Eyewitness: Tragedy of Soviet nuclear submarine K-27
The Russian authorities are investigating whether a sunken Soviet nuclear-powered submarine, the K-27, can be safely raised so that the uranium in its reactors may be removed.
At the height of the Cold War, in 1968, the K-27 met with disaster when radiation escaped from one of its reactors during a voyage in the Arctic.
Vyacheslav Mazurenko, then 22, was serving as a chief warrant officer (CWO) on the vessel, which now lies abandoned in the Arctic's Kara Sea. Today he lives in Ukraine and he told BBC Russian what happened.
"We were on a five-day trip to check everything was working normally, before a 70-day round-the-world mission without resurfacing," he said.
"It was the end of the third day and everything seemed to be going well. The crew was really tired."
The mission would be to collect data about Nato and other enemy bases. K-27 had two experimental liquid metal-cooled reactors - a design never tried before in the Soviet navy. Nuclear power enabled the sub to stay underwater for weeks without resurfacing and without having to refuel.
"At 11:35 everything was peaceful," he said.
"The bulkheads were open. I was in the fifth compartment, next to the fourth compartment with the two nuclear reactors, talking to some crew members there. We suddenly noticed some people running.
"We had a radiation detector in the compartment, but it was switched off. To be honest, we hadn't paid much attention to the radiation dosimeters we were given. But then, our radiation supervisor switched on the detector in the compartment and it went off the scale. He looked surprised and worried."
They did not understand what had happened immediately because the radioactive gas had no odour or colour. But two hours later, some crewmen came out of the fourth compartment - and some of them had to be carried, because they could not walk, CWO Mazurenko said.
He put it down to fatigue, because the crew had spent three days with almost no sleep.
The submarine headed back to its base on the Kola Peninsula, by the Barents Sea, which took five hours.
As the sub approached, the base's command fled the dockside, because special radiation alarms onshore were emitting a deafening roar, CWO Mazurenko recalled.
Soon after, the base commander picked up the captain in a car, but most of the crew had to walk 2km (1.2 miles) back to their barracks under their own steam.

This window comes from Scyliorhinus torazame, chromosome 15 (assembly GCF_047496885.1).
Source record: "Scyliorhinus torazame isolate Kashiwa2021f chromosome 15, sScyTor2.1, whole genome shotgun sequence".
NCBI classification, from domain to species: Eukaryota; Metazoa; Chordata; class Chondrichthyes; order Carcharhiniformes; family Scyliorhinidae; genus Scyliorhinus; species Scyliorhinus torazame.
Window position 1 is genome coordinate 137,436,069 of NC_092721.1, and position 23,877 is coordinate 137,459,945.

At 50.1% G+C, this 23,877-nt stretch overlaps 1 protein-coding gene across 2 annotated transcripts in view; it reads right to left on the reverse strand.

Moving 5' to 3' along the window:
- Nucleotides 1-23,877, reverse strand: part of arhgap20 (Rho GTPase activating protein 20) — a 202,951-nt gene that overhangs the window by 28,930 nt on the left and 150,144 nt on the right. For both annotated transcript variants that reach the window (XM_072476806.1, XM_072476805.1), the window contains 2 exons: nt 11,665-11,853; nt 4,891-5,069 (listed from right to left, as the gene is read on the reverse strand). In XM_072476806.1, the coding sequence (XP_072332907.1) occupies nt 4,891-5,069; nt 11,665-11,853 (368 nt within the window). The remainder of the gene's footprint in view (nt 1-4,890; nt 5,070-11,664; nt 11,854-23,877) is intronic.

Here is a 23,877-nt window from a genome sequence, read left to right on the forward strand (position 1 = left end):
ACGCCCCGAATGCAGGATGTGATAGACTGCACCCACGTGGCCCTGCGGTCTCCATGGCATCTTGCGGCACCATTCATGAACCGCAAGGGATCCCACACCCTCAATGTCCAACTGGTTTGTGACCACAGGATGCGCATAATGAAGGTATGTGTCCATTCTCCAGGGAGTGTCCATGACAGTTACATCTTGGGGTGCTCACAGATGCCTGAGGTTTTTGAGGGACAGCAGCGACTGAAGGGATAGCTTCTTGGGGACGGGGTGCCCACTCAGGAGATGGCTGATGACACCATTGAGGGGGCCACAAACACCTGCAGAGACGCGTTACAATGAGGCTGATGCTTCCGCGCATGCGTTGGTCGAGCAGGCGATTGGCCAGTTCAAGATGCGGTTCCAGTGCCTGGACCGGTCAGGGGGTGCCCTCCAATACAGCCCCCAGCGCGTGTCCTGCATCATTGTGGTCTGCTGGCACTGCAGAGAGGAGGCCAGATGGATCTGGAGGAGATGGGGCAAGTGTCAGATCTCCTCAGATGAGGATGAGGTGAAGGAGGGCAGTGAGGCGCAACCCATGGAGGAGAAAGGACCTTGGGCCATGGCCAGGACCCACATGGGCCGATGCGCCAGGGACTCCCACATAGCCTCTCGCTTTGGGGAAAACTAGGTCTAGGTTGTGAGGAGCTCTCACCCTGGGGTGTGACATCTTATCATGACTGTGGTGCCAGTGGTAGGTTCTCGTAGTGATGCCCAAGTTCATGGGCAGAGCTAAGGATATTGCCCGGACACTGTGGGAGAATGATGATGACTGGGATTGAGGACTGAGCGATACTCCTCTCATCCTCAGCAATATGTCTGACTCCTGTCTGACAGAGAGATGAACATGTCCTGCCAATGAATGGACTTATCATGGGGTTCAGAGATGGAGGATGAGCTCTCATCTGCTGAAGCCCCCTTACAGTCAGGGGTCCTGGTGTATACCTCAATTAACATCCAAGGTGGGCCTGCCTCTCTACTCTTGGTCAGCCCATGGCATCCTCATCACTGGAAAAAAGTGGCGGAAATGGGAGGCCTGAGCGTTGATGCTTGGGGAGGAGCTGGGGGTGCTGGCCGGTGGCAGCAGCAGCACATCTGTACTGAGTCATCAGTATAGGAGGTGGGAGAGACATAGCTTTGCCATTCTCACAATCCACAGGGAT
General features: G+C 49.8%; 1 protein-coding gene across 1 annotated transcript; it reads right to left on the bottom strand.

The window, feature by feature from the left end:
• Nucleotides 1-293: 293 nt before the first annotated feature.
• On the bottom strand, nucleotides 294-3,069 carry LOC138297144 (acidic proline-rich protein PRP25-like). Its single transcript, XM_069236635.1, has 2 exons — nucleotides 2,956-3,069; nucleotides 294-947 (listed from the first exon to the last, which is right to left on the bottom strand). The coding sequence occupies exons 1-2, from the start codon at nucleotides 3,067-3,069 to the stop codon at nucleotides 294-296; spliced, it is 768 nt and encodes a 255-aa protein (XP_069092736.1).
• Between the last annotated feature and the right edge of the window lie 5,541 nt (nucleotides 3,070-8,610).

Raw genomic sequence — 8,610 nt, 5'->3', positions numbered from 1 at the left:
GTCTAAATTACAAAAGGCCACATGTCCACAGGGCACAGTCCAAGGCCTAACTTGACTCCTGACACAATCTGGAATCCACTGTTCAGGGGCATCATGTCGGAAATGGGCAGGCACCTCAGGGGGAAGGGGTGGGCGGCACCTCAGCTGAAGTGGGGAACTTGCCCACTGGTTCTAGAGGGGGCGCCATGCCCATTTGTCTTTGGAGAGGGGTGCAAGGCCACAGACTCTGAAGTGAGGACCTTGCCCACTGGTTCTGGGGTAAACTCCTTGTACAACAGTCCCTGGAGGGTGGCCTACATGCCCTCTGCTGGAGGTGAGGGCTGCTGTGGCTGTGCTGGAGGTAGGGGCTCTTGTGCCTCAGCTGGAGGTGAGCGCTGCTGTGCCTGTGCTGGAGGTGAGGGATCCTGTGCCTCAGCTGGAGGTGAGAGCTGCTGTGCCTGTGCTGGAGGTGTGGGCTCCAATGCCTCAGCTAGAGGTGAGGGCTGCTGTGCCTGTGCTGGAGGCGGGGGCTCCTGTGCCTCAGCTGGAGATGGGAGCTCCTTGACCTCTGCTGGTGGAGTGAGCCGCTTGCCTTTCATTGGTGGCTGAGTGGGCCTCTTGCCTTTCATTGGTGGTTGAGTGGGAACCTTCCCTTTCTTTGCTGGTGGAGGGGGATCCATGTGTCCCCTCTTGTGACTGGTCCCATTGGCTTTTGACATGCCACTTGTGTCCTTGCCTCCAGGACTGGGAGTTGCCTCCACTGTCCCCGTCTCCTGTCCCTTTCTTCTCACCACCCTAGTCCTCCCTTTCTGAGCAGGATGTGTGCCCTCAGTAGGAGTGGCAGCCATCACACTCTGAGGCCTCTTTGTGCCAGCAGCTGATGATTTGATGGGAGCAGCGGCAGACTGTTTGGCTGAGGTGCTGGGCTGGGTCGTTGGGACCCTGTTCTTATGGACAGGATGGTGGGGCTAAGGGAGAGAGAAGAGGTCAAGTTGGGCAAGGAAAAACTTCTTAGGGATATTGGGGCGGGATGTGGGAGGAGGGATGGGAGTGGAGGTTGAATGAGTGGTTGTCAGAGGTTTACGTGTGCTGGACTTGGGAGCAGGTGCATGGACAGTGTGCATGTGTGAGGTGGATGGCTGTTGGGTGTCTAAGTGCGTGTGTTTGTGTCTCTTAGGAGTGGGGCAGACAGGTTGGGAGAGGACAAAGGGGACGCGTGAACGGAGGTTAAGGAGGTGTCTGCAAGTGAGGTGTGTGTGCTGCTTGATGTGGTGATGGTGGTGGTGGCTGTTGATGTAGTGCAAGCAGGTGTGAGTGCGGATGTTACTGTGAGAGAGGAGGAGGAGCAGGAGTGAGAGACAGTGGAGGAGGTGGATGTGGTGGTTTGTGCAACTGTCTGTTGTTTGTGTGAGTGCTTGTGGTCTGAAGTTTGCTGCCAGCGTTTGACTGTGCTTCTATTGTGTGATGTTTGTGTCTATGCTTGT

Several specialist crew members were left on board the toxic sub for about a day, because they were under orders to keep watch.
Some have blamed K-27's Capt Pavel Leonov over the accident, but CWO Mazurenko says the captain faced a life-or-death choice.
"When the sub surfaced to make the trip back to the docks, the division ordered it to cut its engines and await special instructions. The captain, however, decided to keep going, because if the sub stopped for several hours nobody would survive long enough to get it back to base."
The crew of 144 were poisoned - nine died of radiation sickness soon after the emergency, and the others were ill for years before their premature deaths.
'Little Golden Fish'
K-27 went into service in 1963, about five years after construction had started. It was very expensive and took longer to build than other Soviet nuclear submarines. So the sailors called it the "Little Golden Fish" - or "Zolotaya Rybka" in Russian - after a magical, fairy-tale fish which makes people's wishes come true.
"In Soviet times, we were told that our subs were the best, and we had to be different from the 'imperialists'. But the first subs were far from perfect. Soviet leader Nikita Khrushchev said: 'We'll catch up with you and overtake you'. They kept churning out new subs, regardless of the risk to people," CWO Mazurenko said.
The crew were part of the military elite. They got lemons and oranges - citrus fruit that most Soviet citizens, battling daily with shortages, never saw.
The crew were told that their reactors were extremely safe and could not suffer the breakdowns that had plagued some other Russian submarines in the past, CWO Mazurenko said.
"When the assessment commission came round, its members were often afraid to visit the reactor compartment. They always tried to avoid it, but Captain Leonov actually sat on one of the reactors, to show them how safe it was."
However, CWO Mazurenko says radioactive particles had been detected aboard the submarine from the very start.
He was among 10 lucky crew members to be sent to a Leningrad hospital within a day of the disaster. The fate of the rest of the crew was in the hands of the Communist Party in Moscow.
Five days after the accident, the rest were taken to Leningrad - now called St Petersburg. They were each isolated from the outside world.
Many Soviet sailors and officers were ordered to donate blood and bone marrow, knowing nothing about the accident, which remained an official secret for three decades.
K-27 officers were later warned they should not have children for five years and were given regular check-ups, but there was no proper medical follow-up for the ordinary submariners, according to CWO Mazurenko. Many of them were declared "healthy" by military doctors, despite their illnesses, he added.
On the medical certificate they received 25 years after the disaster, it simply read: "Participated in nuclear accident elimination on the submarine. Exposed to radiation."
Despite what happened, Vyacheslav Mazurenko told the BBC: "I do not regret that I served almost four years on this submarine, with these people."
Of the original 144 crew, only 56 are still alive. Most of them became physically handicapped and they still do not know the level of radiation they were exposed to.
In 1981, K-27 was sunk at a depth of just 30m (99ft) in the Kara Sea - far shallower than the depth required by international guidelines.